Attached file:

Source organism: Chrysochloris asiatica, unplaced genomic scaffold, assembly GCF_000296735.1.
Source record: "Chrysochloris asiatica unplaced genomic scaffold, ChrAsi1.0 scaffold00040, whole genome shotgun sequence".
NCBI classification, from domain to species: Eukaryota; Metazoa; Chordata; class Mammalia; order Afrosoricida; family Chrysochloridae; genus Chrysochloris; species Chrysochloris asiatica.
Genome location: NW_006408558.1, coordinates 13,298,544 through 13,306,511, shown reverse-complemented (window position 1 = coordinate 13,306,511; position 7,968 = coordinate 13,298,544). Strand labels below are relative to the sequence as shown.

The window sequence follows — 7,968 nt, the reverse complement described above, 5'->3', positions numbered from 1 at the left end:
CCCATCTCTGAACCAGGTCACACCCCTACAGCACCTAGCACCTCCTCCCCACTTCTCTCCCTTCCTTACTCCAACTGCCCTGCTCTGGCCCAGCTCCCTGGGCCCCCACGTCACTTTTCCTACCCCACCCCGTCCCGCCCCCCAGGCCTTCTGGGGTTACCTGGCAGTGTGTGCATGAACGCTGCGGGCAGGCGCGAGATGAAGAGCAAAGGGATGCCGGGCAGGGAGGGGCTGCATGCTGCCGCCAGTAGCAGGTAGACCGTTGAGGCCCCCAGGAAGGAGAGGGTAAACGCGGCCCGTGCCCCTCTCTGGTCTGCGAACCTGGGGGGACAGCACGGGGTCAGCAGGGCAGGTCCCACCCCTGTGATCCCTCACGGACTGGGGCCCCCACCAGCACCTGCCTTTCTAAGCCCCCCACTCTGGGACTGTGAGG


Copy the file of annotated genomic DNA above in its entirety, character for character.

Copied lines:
Source organism: Chrysochloris asiatica, unplaced genomic scaffold, assembly GCF_000296735.1.
Source record: "Chrysochloris asiatica unplaced genomic scaffold, ChrAsi1.0 scaffold00040, whole genome shotgun sequence".
NCBI classification, from domain to species: Eukaryota; Metazoa; Chordata; class Mammalia; order Afrosoricida; family Chrysochloridae; genus Chrysochloris; species Chrysochloris asiatica.
Genome location: NW_006408558.1, coordinates 13,298,544 through 13,306,511, shown reverse-complemented (window position 1 = coordinate 13,306,511; position 7,968 = coordinate 13,298,544). Strand labels below are relative to the sequence as shown.

The window sequence follows — 7,968 nt, the reverse complement described above, 5'->3', positions numbered from 1 at the left end:
CCCATCTCTGAACCAGGTCACACCCCTACAGCACCTAGCACCTCCTCCCCACTTCTCTCCCTTCCTTACTCCAACTGCCCTGCTCTGGCCCAGCTCCCTGGGCCCCCACGTCACTTTTCCTACCCCACCCCGTCCCGCCCCCCAGGCCTTCTGGGGTTACCTGGCAGTGTGTGCATGAACGCTGCGGGCAGGCGCGAGATGAAGAGCAAAGGGATGCCGGGCAGGGAGGGGCTGCATGCTGCCGCCAGTAGCAGGTAGACCGTTGAGGCCCCCAGGAAGGAGAGGGTAAACGCGGCCCGTGCCCCTCTCTGGTCTGCGAACCTGGGGGGACAGCACGGGGTCAGCAGGGCAGGTCCCACCCCTGTGATCCCTCACGGACTGGGGCCCCCACCAGCACCTGCCTTTCTAAGCCCCCCACTCTGGGACTGTGAGG